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How to Cope When a National Tragedy Touches the Whole Family

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All of us here at Boiron are deeply saddened by the tragic events that unfolded this past Friday in Newtown, Conn. And for many of us, this national tragedy is sparking conversation and stirring up intense emotions for both parents and children alike. We encourage you to let those family conversations naturally happen—there is undoubtedly a strong connection between the mind and body when it comes to overall wellness. And since it’s very likely that children will be exposed to much media coverage in the coming days, we’re sharing the following tips from medical experts that can offer some insights on coping with tragedy and how homeopathic medicines can help relieve stress and grief in these troubled times.

Psychologist Tamar Chansky, author of Freeing Yourself from Anxiety: 4 Simple Steps to Overcome Worry and Create the Life You Want, recommends the following to help open the lines of communication between your family members:

Turn off the news. Parents are the best source of news for their children. News programs are not geared for children and repeated exposure to distressing information or images can be confusing.

Don't give details. Children don't need to know details. Unless they ask, this is not important information. They need to have a narrative to understand the basics of what occurred. Emphasize that many people are working to make sure that doesn't happen again, and that it is over.

Start with what your child already knows. Ask your child what they've heard of what happened. Young children do not need to know unless they will be exposed to the information at church or synagogue or some other venue. High school students will likely have more questions. Listen to their questions, ask for their input and share yours at a level appropriate for your child.

Consider your purpose. Although we can't always protect [our children] from the fact that bad things do happen, we can protect them from feeling more vulnerable and scared because of our explanations. Our explanations should let children know that hard and bad things happen sometimes, but they are very rare, that billions of other people don't want those things to happen, just like them, and that there are thousands of people whose job is to keep children safe. These people work to prevent things from happening. Very rarely bad things do happen, and that is very sad.

Maintain your routines. When a tragedy occurs, the routines such as regular meals and bedtimes may get compromised. Change is stressful; routine is organizing. Routines signal to children that the adults are in charge, and that normalcy prevails.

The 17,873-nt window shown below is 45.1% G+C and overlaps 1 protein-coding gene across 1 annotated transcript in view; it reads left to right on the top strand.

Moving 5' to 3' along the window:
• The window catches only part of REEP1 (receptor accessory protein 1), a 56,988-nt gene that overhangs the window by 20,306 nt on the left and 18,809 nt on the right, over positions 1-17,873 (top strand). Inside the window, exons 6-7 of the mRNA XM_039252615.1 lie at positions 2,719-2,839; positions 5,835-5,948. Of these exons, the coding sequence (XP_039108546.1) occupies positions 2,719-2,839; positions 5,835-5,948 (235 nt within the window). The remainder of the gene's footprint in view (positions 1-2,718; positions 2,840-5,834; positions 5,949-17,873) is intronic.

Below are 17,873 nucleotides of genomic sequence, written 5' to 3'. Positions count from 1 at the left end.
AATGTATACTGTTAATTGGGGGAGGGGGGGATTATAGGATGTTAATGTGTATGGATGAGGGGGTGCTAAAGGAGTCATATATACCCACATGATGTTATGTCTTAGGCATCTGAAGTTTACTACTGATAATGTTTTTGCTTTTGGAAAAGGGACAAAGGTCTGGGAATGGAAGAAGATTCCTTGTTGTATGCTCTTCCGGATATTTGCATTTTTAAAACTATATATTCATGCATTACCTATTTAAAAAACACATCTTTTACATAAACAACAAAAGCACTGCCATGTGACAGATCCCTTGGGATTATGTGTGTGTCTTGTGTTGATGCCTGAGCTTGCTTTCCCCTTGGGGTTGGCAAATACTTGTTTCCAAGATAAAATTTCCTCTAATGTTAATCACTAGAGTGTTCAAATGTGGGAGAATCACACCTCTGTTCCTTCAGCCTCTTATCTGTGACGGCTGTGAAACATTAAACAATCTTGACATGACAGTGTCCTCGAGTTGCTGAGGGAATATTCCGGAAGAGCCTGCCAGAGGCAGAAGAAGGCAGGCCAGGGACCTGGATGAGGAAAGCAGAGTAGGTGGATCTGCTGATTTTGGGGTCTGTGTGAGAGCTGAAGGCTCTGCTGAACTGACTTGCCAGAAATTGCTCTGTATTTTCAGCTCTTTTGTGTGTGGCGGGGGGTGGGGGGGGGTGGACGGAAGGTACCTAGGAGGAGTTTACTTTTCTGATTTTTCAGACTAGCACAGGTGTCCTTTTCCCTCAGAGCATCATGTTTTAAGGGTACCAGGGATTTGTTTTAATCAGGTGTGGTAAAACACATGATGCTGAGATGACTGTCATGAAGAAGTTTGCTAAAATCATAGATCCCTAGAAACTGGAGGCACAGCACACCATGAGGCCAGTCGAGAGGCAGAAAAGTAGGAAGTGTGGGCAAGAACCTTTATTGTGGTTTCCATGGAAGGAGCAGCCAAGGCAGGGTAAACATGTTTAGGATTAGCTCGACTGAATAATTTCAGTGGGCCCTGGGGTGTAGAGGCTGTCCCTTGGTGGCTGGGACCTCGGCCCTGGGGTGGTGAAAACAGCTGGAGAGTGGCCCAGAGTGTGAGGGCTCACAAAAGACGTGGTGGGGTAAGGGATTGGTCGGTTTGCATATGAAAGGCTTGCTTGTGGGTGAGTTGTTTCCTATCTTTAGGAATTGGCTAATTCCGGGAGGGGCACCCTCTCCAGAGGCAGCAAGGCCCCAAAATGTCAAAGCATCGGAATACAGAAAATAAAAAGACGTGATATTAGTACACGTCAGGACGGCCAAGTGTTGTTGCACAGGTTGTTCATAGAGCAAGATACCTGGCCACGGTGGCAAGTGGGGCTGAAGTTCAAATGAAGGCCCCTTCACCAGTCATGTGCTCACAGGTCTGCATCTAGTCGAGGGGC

Restore a sense of safety. This is not a time to teach about what to do if an emergency occurred. The priority now is to tell children that they are safe, help them to picture the layers and layers of adults whose job it is to keep them safe: their parents, the mayor of their town, the president, their teachers and school personnel.

Stay calm. Children are likely to see parents upset during this time, and crying and feeling sad are all normal, expected and healthy reactions to a tragedy. You can explain this to your child. It is very important in the presence of children to avoid angry outbursts and tirades against people you believe are responsible; this will be confusing and may even make children feel that they are somehow responsible for making you sad or angry.

Give support and spend time with your children. While this is an extremely emotional time for parents identifying with and grieving for the parents who have lost their children, or families who have lost loved ones, spending time with your children will help you and your children to feel connected and safe.

Expect a range of reactions. Children may cry when they hear the news, they may be angry or they may have little reaction. All of these are normal. Children may be more clingy, need more hugs and support at bedtime. All of this is normal.

When to seek help. If after a week or two, children continue to be having difficulties, and their anxiety and fears have intensified over that time rather than faded and resolved, consult your pediatrician for advice.

In addition to Chansky’s tips, nationally recognized physician Lauren Feder, M.D., shared this message with her followers this weekend:

Amidst the beginning of holiday cheer, we have been beset with disturbing news. I have received calls from parents of young children who have been greatly affected by the tragedies. Homeopathy is a wonderfully versatile form of natural medicine and can be used at times like these to offer some relief and provide clarity. Consider the following, and use if needed for both children and adults:

Aconitum napellus (Aconite) is useful for the feeling of anxiety and panic resulting from an accident or from frightening or shocking events. In addition, one feels nervous, agitated, and cannot sit still. Directions: Take Aconite 30C or 200C, 4 pellets as needed.

Ignatia amara is the main remedy for loss, sorrow and grief. It is indicated for sobbing and hysteria following a profound loss. Directions: Take Ignatia 30C or 200C, 4 pellets as needed.

How did you talk to your children about Friday’s tragedy? What ways did you use to calm their fears? Please share your thoughts in the comment section below or on our Facebook page.

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